The programme Taking Parliament to the People is also an innovation within the South African Parliament. Introduced in 2002 by the National Council of Provinces, the TPTTP programme gives our people an opportunity to make their voices heard. The programme provides communities with the opportunity of meeting face-to-face with their public representatives from both the legislative (Parliament, Provincial legislatures, and local councils) and executive arms of state.

An evaluation of parliamentary openness in South Africa was conducted by the People's Assembly (a South African nongovernmental organisation that provides information to the public about public representatives) using the openness indicators outlined in the parliamentary openness declaration of 2001. According to this evaluation report, South Africa achieved a moderate showing, satisfying most of the criteria necessary to call it an open parliament.

Whilst we are proud of the achievements we have made as a country, we have a full appreciation of the need to improve especially by leveraging on platforms such as the Legislative Openness Working Group.

A special focus needs to be on responding to legitimate criticism that our Parliament has not been able to achieve a sense of ownership of parliamentary processes by our people. Our people do not yet fully utilise the link to parliament through which they can engage Parliament directly on issues that affect them in their individual capacity through constituency offices, written petitions or as communities with community specific matters that need the attention of the National Assembly or National Council of Provinces.

We also need to move towards using social media platforms for two way communication rather than using them for information dissemination platforms as is currently the case.

As the Legislative Openness Working Group sets out plans for its third year of operation, I encourage you to look into ways of creating a synergy and seeking to ensure that the legislature becomes more involved in Open Government Partnership processes.

This two-day conference provides a platform for members of the group to develop a concrete strategy to getting the legislature more active and supportive to the processes of the OGP.

We know that parliament by its nature is a mechanism for accountability openness and transparency, as well as oversight on the work of government's and this therefore makes it more important to leverage on the work as we implement our National Action Plans.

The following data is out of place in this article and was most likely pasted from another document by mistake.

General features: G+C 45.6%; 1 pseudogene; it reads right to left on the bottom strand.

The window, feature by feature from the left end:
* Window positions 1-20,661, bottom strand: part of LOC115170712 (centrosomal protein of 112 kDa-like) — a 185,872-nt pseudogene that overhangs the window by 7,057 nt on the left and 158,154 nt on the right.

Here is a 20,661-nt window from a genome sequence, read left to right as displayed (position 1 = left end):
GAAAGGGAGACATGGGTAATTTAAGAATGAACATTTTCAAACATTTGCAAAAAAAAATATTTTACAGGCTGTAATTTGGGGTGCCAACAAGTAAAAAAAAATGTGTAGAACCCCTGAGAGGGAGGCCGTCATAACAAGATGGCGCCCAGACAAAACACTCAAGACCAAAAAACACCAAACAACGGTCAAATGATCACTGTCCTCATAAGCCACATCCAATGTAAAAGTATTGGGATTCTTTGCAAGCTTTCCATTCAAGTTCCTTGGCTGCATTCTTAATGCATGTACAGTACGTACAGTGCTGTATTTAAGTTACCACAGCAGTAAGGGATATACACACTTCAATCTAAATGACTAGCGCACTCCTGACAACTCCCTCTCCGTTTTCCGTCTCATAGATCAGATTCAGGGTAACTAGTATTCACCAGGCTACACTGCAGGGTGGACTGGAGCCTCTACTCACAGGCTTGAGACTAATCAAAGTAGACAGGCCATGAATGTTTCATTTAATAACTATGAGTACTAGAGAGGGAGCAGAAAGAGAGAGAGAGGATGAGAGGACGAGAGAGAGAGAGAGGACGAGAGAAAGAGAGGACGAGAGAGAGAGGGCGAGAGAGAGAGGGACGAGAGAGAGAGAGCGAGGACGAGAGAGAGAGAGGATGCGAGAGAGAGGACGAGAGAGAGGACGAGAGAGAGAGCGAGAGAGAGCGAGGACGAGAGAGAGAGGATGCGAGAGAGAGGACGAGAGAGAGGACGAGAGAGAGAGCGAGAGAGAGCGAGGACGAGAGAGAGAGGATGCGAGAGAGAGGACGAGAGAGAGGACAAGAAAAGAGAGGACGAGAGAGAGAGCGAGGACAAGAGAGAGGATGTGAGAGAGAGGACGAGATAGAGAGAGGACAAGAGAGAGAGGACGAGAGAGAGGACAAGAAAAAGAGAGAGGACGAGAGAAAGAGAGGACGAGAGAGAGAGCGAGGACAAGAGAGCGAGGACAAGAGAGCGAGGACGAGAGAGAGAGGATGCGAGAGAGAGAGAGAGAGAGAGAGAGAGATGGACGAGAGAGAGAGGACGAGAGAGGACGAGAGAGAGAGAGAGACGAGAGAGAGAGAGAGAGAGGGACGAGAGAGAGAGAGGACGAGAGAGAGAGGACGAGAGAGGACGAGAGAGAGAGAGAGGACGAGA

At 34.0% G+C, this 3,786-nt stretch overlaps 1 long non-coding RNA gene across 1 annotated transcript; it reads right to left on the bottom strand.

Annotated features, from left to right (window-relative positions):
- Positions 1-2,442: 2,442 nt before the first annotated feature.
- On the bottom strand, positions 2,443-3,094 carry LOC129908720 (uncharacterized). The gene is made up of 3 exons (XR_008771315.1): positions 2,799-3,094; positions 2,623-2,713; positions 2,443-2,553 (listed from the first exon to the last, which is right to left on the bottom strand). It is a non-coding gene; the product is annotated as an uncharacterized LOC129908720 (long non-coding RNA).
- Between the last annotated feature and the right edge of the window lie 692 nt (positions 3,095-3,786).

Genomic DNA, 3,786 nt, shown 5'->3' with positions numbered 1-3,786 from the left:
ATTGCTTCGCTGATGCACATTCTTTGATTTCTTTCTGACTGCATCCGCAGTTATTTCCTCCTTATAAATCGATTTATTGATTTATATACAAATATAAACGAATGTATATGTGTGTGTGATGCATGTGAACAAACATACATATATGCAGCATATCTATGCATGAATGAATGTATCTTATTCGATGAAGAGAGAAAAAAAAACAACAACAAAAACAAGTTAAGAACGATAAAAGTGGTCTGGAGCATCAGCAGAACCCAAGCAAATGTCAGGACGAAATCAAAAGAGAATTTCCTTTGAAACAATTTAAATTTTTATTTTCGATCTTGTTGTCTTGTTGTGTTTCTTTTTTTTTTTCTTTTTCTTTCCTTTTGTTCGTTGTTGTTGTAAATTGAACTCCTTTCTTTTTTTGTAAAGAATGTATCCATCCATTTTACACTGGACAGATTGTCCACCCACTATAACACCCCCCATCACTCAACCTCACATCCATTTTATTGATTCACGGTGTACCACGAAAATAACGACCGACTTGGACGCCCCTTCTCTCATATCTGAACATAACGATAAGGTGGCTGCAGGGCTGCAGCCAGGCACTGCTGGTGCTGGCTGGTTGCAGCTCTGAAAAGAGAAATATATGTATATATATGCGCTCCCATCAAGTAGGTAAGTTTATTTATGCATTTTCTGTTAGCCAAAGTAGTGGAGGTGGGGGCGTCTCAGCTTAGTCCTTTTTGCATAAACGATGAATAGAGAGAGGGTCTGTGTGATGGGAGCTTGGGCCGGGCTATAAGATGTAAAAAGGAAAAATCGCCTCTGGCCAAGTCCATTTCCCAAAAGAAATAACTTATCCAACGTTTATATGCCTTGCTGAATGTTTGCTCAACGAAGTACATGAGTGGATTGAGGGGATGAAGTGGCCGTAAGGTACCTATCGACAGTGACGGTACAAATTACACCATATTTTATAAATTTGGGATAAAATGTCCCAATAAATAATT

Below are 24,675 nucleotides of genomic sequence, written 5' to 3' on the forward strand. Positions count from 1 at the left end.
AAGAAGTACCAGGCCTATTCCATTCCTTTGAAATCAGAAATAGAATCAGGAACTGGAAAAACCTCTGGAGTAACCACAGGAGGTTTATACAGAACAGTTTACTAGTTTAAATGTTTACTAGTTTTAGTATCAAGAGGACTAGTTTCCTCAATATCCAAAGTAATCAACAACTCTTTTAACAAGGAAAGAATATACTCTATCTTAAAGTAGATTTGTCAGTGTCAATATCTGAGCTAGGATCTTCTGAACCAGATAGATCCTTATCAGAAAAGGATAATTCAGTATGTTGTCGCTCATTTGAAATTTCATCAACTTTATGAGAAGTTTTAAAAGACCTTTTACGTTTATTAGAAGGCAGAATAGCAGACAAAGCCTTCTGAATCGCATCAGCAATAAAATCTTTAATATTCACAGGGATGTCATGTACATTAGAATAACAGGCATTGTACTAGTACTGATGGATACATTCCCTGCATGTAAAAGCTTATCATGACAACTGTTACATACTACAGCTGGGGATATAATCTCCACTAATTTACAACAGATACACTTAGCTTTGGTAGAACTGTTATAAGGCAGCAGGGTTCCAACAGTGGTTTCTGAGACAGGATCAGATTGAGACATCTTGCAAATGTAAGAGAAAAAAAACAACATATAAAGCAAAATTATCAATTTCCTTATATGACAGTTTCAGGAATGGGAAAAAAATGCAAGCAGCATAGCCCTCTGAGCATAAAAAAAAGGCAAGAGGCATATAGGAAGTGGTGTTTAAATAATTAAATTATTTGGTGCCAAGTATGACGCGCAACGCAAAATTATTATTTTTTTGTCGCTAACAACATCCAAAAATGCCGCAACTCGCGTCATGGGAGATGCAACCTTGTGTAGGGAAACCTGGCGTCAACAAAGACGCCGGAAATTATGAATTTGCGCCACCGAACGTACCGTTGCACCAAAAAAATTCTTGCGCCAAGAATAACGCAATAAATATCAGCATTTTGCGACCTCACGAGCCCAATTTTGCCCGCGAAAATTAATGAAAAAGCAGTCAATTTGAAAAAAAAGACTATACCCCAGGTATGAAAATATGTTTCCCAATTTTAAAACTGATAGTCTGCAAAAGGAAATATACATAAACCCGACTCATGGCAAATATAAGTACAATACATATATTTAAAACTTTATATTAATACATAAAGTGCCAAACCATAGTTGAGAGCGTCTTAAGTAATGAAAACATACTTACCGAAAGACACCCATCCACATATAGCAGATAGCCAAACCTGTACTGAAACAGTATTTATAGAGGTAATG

As we approach the final stage of the Post 2015 Development Agenda discussion in the UN, it is critical that Parliaments play a role in the implementation of the Sustainable Development Goals. I have observed very little parliamentary activism from my country at least and globally of around this issue.

My experience as well in the African Peer Review Mechanism (APRM) is that even though Parliaments are an integral part of this governance mechanism, very few parliaments and parliamentarians are actively involved.

This in my opinion is that has to change; our parliaments should not only focus on oversight over national programmes but also take an active role in international governance openness and transparency initiatives such as the OGP and in Africa's case the Africa Peer Review Mechanism.

The level of peer exchange evident in the Legislative Openness Working Group is a good practice that the OGP Steering Committee is keen to spread more widely.

Through the work that the National Democratic Institute and the Parliament of Chile has been pursuing in the working, we are able to demonstrate that this is one example of where OGP how OGP can be a useful platform for reform. We are particularly excited that this will feature prominently at the Global Summit in Mexico.

The Global Summit will also look into civic technology innovation and how it can transform citizen participation; how countries are harnessing data to support the 2030 Sustainable Development Agenda; open government for integrity as a way to address corruption and accountability challenges; the importance of the open government in re-thinking privacy in the 21st century; and using open government to guarantee access to justice.

As the incoming Chair of the OGP Steering Committee, we are particularly looking forward to establishing a strategic partnership with the Legislative Openness Working Group at the Global Summit in Mexico and beyond.

We believe that within the OGP, Parliaments are more than anybody else attending the summit our most strategic partner. In your role as the legislative arm of state, you are the direct representative of the people through elections and therefore are the ONLY body that can claim to represent the voices and aspirations of the people.

As the 65 participating governments in the OGP, we are all enjoined by the constitutions of our countries to be accountable to citizens through our respective legislative arms of state.

Therefore, for the growth and continued sustainability of OGP, we each need to work with our parliaments together in the development of action plans that advance legislative openness; technologies that can improve transparency or opportunities for citizen participation; and international standards that can help support good practice, specifically in the area of legislative openness.

I look forward to your active participation in the Global Summit in Mexico and wish you successful deliberations during the course of this conference.

I thank you.